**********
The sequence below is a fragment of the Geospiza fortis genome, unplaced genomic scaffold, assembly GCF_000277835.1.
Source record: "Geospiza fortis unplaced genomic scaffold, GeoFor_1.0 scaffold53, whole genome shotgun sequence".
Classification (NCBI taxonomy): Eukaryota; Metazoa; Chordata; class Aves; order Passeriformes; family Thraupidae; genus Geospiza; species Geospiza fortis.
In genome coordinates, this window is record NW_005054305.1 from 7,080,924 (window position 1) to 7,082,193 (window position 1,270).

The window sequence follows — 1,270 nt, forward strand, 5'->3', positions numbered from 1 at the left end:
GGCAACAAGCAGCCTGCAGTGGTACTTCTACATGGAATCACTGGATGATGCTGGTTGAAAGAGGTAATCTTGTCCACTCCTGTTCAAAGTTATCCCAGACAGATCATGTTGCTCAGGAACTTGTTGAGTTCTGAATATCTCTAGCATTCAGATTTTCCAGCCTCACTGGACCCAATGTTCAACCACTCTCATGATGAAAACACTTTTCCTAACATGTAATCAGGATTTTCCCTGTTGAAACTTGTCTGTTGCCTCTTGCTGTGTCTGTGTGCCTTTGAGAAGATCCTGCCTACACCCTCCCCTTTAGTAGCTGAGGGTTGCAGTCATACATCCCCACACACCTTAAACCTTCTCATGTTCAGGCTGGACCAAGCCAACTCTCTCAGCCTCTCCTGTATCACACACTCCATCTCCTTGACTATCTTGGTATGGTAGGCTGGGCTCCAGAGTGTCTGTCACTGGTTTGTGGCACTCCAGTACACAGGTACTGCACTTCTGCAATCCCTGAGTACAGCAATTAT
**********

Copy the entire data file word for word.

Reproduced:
The sequence below is a fragment of the Geospiza fortis genome, unplaced genomic scaffold, assembly GCF_000277835.1.
Source record: "Geospiza fortis unplaced genomic scaffold, GeoFor_1.0 scaffold53, whole genome shotgun sequence".
Classification (NCBI taxonomy): Eukaryota; Metazoa; Chordata; class Aves; order Passeriformes; family Thraupidae; genus Geospiza; species Geospiza fortis.
In genome coordinates, this window is record NW_005054305.1 from 7,080,924 (window position 1) to 7,082,193 (window position 1,270).

The window sequence follows — 1,270 nt, forward strand, 5'->3', positions numbered from 1 at the left end:
GGCAACAAGCAGCCTGCAGTGGTACTTCTACATGGAATCACTGGATGATGCTGGTTGAAAGAGGTAATCTTGTCCACTCCTGTTCAAAGTTATCCCAGACAGATCATGTTGCTCAGGAACTTGTTGAGTTCTGAATATCTCTAGCATTCAGATTTTCCAGCCTCACTGGACCCAATGTTCAACCACTCTCATGATGAAAACACTTTTCCTAACATGTAATCAGGATTTTCCCTGTTGAAACTTGTCTGTTGCCTCTTGCTGTGTCTGTGTGCCTTTGAGAAGATCCTGCCTACACCCTCCCCTTTAGTAGCTGAGGGTTGCAGTCATACATCCCCACACACCTTAAACCTTCTCATGTTCAGGCTGGACCAAGCCAACTCTCTCAGCCTCTCCTGTATCACACACTCCATCTCCTTGACTATCTTGGTATGGTAGGCTGGGCTCCAGAGTGTCTGTCACTGGTTTGTGGCACTCCAGTACACAGGTACTGCACTTCTGCAATCCCTGAGTACAGCAATTAT